“I decided that it was time to get these stories out of my head and in print. Children’s literature seemed to be a perfect fit.”
Why did you become a book publisher? After working in the private sector in excess of 30 years, I decided to reinvent myself by joining the rapidly growing field of children's literature. In third grade, I remember walking downtown to the public library with library card in hand to check out another Nancy Drew mystery. In fifth grade, I won first place for a story I wrote. These stories have always been in my head. I decided that it was time to get these stories out of my head and in print. Children's literature seemed to be a perfect fit.
What do you like best about publishing? What I enjoy most about publishing is being my own boss and making decisions that will ultimately affect my future in this business. From working with the illustrator, who is responsible for bringing my words to life through illustration, to setting the price for my creation (which can be daunting) to seeing my dream come alive is very rewarding.
What do you publish? I publish children's literature for kids between the ages of two and seven. As I progress in this business, I plan to branch out and write stories that will attract an older audience.
What is the most effective form of marketing for your press? Currently, the most effective form of marketing for me is word of mouth and the social media site Facebook. Although, the Twitter page for my children's books is fairly new, the newly contracted ad space in a children's magazine might help drive business and new followers to my Twitter and Facebook pages. In addition, visiting children's museums, churches, daycare centers, and local bookstores are also good forms of marketing.
How do you define a successful title? A successful title, in my opinion, is one that is fun and draws you in at first glance. That title should be one that makes a potential buyer take the book off the shelf, run to the checkout, and curl up with the book.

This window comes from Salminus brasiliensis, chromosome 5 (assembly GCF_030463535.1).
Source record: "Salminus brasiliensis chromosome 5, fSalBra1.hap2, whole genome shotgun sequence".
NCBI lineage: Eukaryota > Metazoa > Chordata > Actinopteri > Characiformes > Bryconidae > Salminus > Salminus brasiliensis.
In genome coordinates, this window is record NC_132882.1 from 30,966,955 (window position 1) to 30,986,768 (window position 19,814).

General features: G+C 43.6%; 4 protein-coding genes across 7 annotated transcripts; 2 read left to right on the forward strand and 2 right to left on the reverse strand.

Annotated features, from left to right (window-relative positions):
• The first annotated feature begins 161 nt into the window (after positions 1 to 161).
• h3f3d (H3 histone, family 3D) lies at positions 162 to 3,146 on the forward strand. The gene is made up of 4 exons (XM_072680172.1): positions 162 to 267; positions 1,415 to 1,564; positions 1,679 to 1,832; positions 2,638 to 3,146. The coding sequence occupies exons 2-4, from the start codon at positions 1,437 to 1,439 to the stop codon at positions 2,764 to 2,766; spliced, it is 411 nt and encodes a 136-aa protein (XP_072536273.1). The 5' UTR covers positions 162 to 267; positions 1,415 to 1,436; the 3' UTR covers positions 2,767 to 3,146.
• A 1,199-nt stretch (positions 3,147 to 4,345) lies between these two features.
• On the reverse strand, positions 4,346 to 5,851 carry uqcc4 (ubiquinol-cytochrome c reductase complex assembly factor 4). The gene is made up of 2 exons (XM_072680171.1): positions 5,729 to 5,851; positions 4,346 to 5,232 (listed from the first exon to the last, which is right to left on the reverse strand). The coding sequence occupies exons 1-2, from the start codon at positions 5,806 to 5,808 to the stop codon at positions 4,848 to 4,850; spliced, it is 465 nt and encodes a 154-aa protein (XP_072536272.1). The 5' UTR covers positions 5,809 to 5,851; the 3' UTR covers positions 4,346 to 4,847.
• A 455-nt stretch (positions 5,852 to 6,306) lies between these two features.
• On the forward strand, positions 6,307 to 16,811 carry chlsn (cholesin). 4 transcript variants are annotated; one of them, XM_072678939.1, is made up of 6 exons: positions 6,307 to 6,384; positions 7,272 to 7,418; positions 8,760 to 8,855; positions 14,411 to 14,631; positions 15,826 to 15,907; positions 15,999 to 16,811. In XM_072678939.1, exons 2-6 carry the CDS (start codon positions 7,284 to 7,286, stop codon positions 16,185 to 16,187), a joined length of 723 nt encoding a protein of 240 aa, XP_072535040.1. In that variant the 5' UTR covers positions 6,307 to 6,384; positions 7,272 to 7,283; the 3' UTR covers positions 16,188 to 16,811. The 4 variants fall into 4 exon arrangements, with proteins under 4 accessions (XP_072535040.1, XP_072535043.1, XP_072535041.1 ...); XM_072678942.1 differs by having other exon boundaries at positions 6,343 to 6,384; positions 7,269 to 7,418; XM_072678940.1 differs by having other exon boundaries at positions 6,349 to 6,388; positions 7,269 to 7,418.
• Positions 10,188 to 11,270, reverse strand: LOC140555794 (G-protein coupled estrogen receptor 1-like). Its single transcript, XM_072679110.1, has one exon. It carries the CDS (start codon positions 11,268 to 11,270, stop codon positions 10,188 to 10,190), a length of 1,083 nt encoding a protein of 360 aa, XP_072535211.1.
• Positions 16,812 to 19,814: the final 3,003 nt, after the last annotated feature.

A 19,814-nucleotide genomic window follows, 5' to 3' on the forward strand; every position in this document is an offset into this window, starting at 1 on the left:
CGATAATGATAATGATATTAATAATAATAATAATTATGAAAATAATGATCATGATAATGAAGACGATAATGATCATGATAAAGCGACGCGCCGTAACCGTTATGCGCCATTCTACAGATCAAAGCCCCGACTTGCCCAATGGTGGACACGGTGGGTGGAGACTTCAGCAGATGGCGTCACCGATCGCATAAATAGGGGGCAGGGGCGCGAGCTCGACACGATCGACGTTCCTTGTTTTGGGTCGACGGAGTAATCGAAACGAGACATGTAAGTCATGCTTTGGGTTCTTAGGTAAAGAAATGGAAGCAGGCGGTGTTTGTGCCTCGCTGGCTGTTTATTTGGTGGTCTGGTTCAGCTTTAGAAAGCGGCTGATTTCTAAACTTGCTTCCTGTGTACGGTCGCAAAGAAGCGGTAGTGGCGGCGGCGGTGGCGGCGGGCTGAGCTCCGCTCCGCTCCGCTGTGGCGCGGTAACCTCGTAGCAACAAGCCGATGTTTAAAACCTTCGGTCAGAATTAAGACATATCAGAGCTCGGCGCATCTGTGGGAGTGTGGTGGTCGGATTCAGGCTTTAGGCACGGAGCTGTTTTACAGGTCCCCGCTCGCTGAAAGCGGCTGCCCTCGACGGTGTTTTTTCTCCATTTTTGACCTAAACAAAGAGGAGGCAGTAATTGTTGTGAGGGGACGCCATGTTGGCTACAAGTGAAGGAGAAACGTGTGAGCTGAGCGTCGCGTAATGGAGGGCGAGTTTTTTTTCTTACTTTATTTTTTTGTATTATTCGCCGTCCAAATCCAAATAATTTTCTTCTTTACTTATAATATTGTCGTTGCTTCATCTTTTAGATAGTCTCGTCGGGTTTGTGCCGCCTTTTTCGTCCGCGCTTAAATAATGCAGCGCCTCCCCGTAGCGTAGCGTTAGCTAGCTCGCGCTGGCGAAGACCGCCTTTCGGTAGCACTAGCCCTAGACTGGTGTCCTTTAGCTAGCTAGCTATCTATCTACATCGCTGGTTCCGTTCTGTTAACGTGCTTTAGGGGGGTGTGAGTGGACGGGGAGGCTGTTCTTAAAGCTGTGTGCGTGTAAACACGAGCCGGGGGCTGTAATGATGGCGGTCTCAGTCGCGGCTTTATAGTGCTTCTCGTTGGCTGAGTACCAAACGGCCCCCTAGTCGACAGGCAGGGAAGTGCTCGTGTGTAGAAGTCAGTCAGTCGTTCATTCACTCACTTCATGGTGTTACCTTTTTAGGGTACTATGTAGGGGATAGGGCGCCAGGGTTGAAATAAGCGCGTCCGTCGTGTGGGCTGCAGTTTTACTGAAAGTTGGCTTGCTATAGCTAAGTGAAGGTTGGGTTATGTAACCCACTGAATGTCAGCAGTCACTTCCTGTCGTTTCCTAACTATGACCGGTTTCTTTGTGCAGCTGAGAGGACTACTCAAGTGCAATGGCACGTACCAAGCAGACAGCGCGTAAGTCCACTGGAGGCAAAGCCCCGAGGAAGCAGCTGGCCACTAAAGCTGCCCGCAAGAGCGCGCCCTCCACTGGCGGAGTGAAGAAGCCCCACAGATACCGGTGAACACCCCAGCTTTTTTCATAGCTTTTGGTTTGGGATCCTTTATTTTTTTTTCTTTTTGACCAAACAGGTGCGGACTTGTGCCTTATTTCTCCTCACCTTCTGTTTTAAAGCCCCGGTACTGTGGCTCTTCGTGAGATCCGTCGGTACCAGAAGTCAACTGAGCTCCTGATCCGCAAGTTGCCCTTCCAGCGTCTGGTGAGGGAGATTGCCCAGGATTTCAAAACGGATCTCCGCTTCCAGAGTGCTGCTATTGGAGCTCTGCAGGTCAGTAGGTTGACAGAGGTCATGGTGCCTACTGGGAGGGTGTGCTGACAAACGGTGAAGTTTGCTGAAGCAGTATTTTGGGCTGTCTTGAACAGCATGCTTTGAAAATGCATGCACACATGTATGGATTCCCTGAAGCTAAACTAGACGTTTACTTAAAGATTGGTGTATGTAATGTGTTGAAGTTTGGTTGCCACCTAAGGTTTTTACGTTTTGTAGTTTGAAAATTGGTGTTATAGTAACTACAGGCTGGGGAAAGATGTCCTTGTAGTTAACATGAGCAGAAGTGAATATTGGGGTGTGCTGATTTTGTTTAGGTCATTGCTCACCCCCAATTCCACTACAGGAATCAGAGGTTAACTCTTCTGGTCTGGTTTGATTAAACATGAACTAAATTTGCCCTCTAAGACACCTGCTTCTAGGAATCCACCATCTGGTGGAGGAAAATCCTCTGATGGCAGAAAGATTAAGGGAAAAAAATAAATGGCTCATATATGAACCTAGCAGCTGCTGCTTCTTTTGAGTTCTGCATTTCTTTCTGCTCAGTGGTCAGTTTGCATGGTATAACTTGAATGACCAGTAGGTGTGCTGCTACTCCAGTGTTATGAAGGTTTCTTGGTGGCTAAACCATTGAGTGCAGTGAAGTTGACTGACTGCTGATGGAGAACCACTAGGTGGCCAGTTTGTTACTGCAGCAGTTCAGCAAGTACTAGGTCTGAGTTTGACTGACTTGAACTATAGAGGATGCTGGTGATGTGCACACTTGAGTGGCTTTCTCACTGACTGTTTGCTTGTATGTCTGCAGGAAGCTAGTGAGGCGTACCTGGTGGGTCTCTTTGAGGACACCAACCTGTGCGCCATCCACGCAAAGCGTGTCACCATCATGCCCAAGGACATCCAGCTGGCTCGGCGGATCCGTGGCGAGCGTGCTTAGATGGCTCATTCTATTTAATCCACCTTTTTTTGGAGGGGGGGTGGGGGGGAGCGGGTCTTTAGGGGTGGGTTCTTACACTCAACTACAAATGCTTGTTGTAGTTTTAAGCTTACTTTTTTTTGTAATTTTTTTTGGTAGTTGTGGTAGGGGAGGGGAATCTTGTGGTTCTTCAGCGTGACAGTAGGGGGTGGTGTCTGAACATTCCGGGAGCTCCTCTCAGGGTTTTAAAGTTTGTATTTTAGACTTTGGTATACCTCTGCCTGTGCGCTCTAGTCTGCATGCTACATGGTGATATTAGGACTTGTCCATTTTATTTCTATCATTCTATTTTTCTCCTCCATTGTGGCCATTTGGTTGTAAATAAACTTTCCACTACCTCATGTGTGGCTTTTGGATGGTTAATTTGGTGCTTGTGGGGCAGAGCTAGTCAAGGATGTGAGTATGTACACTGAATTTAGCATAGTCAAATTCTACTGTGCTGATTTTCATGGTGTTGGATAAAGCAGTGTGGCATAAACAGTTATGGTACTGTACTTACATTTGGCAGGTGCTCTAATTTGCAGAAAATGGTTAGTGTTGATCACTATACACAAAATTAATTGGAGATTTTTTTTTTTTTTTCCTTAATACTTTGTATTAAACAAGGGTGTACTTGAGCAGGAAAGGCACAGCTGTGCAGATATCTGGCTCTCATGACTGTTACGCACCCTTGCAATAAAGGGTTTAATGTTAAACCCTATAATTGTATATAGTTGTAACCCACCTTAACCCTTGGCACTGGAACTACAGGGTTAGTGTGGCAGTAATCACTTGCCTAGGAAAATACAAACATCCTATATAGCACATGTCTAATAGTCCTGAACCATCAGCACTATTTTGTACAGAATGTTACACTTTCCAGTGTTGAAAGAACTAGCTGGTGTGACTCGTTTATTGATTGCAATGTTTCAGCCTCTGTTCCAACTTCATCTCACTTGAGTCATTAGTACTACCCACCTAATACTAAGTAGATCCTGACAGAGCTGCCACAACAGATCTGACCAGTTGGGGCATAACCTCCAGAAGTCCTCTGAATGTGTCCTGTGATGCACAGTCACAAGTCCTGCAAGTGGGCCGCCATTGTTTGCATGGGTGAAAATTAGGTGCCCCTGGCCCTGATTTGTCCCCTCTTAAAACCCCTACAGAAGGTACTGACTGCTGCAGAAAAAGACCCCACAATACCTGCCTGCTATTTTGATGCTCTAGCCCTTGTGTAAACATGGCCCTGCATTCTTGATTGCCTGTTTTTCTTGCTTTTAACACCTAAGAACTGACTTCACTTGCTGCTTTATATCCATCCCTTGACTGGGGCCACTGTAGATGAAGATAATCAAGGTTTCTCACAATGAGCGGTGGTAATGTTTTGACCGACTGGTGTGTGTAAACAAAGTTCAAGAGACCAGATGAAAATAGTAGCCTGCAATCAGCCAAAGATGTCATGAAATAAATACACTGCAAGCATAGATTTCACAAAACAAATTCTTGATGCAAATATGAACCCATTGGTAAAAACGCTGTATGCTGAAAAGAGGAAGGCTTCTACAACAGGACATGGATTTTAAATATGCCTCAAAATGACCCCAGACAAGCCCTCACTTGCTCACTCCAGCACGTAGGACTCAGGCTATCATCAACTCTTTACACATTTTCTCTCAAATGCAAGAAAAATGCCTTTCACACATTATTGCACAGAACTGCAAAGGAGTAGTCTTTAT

Tell us about one of your titles about which you are especially proud. I am especially proud of my first book Charli's Fantastic Day at the Park. It is about a 5-year-old girl who has a wonderfully close relationship with her grandmother. I got the idea for this book about two years ago after the birth of my first grandchild who happens to be named Charli. I felt it was a wonderful way to memorialize her.
What has been your biggest challenge in achieving success? I would consider getting my first book published on my own a huge success; however, it was a challenge for me. I knew what I wanted but wasn't sure how to get there. Consequently, I did a lot of research in my spare time until I found an illustrator I could work with (who happens to be in California). In addition, making decisions about print on demand or keeping inventory at my place of business was yet another conundrum. However, I decided to go with print on demand so as not to have the additional overhead.
What advice do you have for newcomers to book publishing? Being a newcomer to this business, the only advice I have to offer is to not give up. I ran across a quote recently that resonated with me. It is as follows: "To accomplish great things we must not only plan but also believe." -- Anatole France
How will you and your company be positioned in five years? In five years, I anticipate my company being well established in the community with several books published.
When you're not fully immersed in publishing, what do you do for fun? When I am not writing or publishing books, I like visiting with my family, cooking in what I affectionately call my "test kitchen", reading, exercising, or listening to jazz.
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